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Energy utilization of coal-coking wastes via coal slurry preparation: The characteristics of slurrying, combustion, and pollutant emission

Zhao, Zhenghui, Wang, Ruikun, Ge, Lichao, Wu, Junhong, Yin, Qianqian, Wang, Chunbo
Energy 2019 v.168 pp. 609-618
adverse effects, biodegradability, bottom ash, cadmium, chromium, coal, combustion, energy, hydrogen cyanide, hydrophilicity, industrial wastewater, lead, liquids, moieties, nickel, nitric oxide, pollutants, sludge, slurries, sulfur dioxide, zinc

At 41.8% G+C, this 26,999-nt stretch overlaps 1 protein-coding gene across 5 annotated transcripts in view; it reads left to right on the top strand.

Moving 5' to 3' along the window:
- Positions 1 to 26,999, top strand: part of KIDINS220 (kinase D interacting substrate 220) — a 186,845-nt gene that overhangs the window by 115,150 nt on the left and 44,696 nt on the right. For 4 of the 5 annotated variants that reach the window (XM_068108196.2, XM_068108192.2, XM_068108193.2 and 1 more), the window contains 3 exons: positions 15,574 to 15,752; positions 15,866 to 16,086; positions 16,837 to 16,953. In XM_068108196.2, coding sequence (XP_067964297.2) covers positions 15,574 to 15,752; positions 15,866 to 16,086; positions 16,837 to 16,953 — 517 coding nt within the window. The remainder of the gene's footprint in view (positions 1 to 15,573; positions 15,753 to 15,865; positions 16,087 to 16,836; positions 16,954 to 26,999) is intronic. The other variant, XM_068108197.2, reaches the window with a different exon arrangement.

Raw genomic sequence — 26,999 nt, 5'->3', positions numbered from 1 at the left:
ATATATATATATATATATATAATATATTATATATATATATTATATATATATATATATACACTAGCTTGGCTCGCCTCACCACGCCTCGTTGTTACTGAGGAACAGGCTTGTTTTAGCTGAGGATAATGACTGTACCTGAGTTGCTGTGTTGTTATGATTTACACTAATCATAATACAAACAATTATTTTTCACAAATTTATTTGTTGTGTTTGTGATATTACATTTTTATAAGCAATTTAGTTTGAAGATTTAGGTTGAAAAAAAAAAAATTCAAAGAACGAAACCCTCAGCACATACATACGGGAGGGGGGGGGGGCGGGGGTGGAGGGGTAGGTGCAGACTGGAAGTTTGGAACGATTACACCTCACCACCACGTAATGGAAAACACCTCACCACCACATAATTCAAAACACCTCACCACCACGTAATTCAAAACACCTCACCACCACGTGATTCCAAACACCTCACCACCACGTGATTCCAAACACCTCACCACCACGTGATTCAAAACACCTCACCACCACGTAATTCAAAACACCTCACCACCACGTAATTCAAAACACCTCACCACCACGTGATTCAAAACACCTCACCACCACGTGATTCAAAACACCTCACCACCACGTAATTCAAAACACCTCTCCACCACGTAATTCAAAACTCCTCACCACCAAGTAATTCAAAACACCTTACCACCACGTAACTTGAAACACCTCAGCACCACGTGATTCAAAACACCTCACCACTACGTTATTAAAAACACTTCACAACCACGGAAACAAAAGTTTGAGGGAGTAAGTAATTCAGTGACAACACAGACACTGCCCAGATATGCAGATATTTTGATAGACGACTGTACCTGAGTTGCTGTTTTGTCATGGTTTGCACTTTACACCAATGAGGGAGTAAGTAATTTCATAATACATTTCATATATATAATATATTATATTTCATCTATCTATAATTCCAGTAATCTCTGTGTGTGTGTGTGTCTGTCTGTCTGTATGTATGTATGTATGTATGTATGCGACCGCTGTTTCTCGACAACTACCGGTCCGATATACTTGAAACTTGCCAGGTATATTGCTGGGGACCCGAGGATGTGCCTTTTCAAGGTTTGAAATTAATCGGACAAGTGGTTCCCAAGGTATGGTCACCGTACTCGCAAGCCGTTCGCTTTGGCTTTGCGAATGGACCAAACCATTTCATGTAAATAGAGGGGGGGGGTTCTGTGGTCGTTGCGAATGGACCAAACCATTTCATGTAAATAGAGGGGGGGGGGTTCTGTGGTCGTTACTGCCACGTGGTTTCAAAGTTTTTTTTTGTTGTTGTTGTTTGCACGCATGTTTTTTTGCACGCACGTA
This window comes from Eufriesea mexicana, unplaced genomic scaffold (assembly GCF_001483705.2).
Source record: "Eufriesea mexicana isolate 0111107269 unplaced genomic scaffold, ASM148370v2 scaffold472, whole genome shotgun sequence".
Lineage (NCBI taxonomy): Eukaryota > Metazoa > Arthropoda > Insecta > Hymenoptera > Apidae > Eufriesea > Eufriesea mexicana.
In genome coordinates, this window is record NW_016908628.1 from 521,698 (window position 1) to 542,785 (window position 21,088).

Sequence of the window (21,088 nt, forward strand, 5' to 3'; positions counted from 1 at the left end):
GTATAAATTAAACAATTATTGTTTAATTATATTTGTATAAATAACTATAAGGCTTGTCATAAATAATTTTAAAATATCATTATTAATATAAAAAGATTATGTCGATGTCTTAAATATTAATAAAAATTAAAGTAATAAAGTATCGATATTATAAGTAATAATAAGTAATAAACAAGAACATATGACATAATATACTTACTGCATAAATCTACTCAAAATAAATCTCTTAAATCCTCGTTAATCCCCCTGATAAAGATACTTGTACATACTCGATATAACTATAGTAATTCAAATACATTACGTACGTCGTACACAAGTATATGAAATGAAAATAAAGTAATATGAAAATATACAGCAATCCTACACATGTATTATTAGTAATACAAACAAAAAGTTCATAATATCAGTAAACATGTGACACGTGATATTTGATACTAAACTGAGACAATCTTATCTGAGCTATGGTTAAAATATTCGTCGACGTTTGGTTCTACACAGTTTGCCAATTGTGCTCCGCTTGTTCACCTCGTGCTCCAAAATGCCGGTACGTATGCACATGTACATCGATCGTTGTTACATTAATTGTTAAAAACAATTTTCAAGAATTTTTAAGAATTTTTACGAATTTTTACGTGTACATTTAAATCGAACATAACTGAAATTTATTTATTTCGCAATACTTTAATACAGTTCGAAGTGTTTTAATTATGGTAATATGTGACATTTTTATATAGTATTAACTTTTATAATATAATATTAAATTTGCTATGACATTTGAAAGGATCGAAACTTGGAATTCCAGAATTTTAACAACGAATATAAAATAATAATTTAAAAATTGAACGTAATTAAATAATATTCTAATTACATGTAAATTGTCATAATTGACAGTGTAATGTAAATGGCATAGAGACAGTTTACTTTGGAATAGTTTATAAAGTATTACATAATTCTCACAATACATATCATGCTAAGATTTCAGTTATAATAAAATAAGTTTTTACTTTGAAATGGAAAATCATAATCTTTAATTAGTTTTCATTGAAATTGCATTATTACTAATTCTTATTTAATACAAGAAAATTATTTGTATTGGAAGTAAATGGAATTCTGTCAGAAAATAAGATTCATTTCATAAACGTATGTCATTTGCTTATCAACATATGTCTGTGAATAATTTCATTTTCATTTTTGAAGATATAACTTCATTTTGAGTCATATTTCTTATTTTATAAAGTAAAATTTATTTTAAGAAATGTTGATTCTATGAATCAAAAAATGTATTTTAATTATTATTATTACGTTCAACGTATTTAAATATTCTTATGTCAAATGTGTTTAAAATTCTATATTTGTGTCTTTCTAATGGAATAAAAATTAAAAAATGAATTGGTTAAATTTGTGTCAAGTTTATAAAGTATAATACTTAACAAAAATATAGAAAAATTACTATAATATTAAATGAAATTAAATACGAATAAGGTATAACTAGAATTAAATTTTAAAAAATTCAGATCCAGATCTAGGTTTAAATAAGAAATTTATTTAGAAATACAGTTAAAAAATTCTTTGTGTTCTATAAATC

Coal coking technology produces a large amount of refractory wastewater and sludge with complex components and low biodegradability. The coking wastes prepared as coal slurry, which is then used as liquid fuel, can diminish their polluting effects on the environment and transform themselves as resources. Slurrying, combustion, and pollutant emission characteristics of coking wastes coal slurry, including coking wastewater–coal slurry (CWCS) and coking sludge–coal slurry (CSCS), are the focus of this study. Results show that coking wastewater is good for the slurrying of the coal slurry. The maximum slurrying concentration of the CWCS was 62.16%, whereas that of the common coal water slurry (CWS) was 61.36%. By contrast, the coking sludge exhibited adverse effect on the slurrying of the CSCS due to the presence of abundant internal voids and hydrophilic functional groups. The coal slurry prepared from coking wastes showed slight influences on the ignition, burn out, and SO2 emission. Meanwhile, the emission peaks of NO and HCN increased. Specifically, NO increased from 45 ppm (CWS) to approximately 68 ppm (CWCS) and 90 ppm (CSCS), while HCN increased from 11 ppm (CWS) to approximately 22 ppm (CWCS) and 20 ppm (CSCS). Furthermore, the additional Cd, Cr, Ni, Pb, and Zn were volatilized, which resulted in the slightly lower content retained at the bottom ash.